From the Northeastern Section of the ACS, focusing on career management and development

November 2021
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Career Path Choices. Preferences, Luck and Skill
Filed under: Position Searching, Networking, First Year on Job, Mature professionals, Alternate Career Paths
Posted by: site admin @ 9:28 am

This week we talked about what is valued and sought for in

individuals when they seek different career paths.  Then we
began a two part discussion of soft  2 [listing in comments],
hard and wise skills that benefit professionals.
We pointed out that much of our life is quite unpredictable
and that what we start out wanting, doing and behaving 
changes throughout our life.  An interesting piece in Quartz
reported on statistical data where in the past we could reflect
on anecdotal instances in changes.
In the short term there remains a consistency in our wanting
doing and behaving, however.  Here we might pose that Luck
and Skill arbitrate on what happens in our careers.
                        LUCK = preparation + opportunity + attitude
                                       + action
                                                         / Hard
                                          SKILLS  -Soft
                                                         \ Wise
We suggested it is useful to set objectives, develop a plan
to achieve them and look for opportunities to be and act
professionally along the way.  Build your committed network,
ask for help, create and learn from “teachable moments”,
continuously learn, and be optimistic.
Two pieces of feedback from our class offered questions–
1- how can I network better?  What should I learn and practice?
[understand your current personal values, behaviors and emotional
make-up;  small talk, understand others’ make-ups and adapt
to achieve win-win outcomes] 
2-  it seems like the skills you list are just things to trick people on.
What is the basis for each item on the list, they wondered.
[real life often is a series of unpredictable events with little time
to think.  Thus our habits will determine our behaviors.  We wish
to figure out what our habits are modify them to be more effective.]
It is hard for some to learn that professional work is strongly
influenced by our cultural, personal and value-based habits.
It is often the case that how you do something is as important as
the outcomes that you achieve.  Sometimes the result is “pure 
luck” but as we know we “create much of our luck”.

One Response to “Career Path Choices. Preferences, Luck and Skill”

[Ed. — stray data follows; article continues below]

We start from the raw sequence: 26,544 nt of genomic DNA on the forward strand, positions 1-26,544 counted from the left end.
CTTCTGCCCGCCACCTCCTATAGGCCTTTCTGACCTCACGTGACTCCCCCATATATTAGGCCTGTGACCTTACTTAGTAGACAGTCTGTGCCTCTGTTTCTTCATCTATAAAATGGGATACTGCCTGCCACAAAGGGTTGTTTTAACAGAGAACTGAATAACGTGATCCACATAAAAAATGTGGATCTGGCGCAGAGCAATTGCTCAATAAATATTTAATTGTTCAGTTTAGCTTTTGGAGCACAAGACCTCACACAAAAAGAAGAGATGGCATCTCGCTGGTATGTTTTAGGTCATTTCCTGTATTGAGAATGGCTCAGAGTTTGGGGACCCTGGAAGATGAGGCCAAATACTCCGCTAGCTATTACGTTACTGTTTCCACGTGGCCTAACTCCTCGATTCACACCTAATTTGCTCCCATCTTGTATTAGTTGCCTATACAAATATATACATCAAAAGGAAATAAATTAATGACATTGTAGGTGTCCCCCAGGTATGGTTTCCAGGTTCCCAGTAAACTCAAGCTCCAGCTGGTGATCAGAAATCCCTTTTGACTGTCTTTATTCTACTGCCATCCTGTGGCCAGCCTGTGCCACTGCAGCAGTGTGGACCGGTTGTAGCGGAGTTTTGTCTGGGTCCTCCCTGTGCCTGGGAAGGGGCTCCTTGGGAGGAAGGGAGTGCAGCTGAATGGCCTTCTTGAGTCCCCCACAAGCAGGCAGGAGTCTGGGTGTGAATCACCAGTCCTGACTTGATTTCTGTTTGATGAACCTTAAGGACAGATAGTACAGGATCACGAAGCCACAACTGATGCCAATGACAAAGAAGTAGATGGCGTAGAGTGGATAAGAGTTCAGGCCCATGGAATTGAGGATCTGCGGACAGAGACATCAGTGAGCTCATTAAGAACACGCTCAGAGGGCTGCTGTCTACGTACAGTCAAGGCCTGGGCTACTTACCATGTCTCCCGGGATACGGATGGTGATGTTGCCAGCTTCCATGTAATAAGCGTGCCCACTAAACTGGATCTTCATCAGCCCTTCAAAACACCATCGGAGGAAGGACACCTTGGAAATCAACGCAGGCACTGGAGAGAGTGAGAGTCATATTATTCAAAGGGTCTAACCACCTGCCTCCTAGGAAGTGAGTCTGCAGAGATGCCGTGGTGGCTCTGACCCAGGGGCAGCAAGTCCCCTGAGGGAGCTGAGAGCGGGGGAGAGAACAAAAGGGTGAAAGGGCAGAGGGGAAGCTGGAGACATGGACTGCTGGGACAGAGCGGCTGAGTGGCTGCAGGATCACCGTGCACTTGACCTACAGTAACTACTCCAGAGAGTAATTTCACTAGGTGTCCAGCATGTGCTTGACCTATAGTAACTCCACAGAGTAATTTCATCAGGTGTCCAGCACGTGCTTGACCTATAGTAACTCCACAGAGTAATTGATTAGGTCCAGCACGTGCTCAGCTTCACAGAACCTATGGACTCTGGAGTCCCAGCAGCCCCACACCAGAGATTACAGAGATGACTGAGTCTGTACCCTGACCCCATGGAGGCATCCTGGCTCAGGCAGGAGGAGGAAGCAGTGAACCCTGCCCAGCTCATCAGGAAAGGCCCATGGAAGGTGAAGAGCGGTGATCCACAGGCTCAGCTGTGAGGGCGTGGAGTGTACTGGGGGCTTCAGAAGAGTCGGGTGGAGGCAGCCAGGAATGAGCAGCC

1. site admin Says:
    From 3-25-17
     ”Career choices are not obvious or simple to make. Experts
    have found that biases that we are not aware of skew our
    perception of our options and create blind spots on our choices.
    Understanding these biases can help young people succeed in
    selecting a profession that will earn them a living and also yield
    fulfillment, a sense of purpose and a chance to master a skill
    that fascinates . 
    “It’s human to go down the path of least resistance and stick to
    what we know best.” While the narrowest definition of this bias
    is individual behavior that involves inertia or avoidance of
    change, it is also a tendency that can influence children to
    follow their parents into the same line of work. It is important
    to keep long-term happiness in mind, because another bias can
    lead to an overemphasis on the next few years rather than the
    next few decades. 
    “Many of us avoid actions that are costly in the short term,
    even if they present payoffs in the future”.
    “In behavioral economics, this is called present bias.”  
    “The younger you are, the more difficult it is to think about
    the future.” Present bias could prevent someone from
    pursuing a job that requires an initial investment in education.
    The bias could also encourage a person to choose a job that
    offers high pay initially, but has limited opportunities for
    To combat these biases, economists suggest speaking to
    professionals in various stages of a career. Experienced
    mentors can offer a longer-term perspective on what it
    will be like to work in that area for most of your life;
    younger workers can offer a view of what it’s like to start
    in the field now.  
    When making decisions under this salient bias, people
    may place more importance on visible or quantifiable
    “Do people feel like they’re treated fairly? Do they get
    along with the people they work with? I think that’s an
    aspect of the job people should focus on to a greater
    extent. Do they find the work intrinsically rewarding?”
    - Students should explore the world hands-on as much
     as they can through internships or a gap year.
    - Student should visit the career centers at their
    universities as early as their freshman year.
    - People can change their minds
    - View career management as part of an ongoing process

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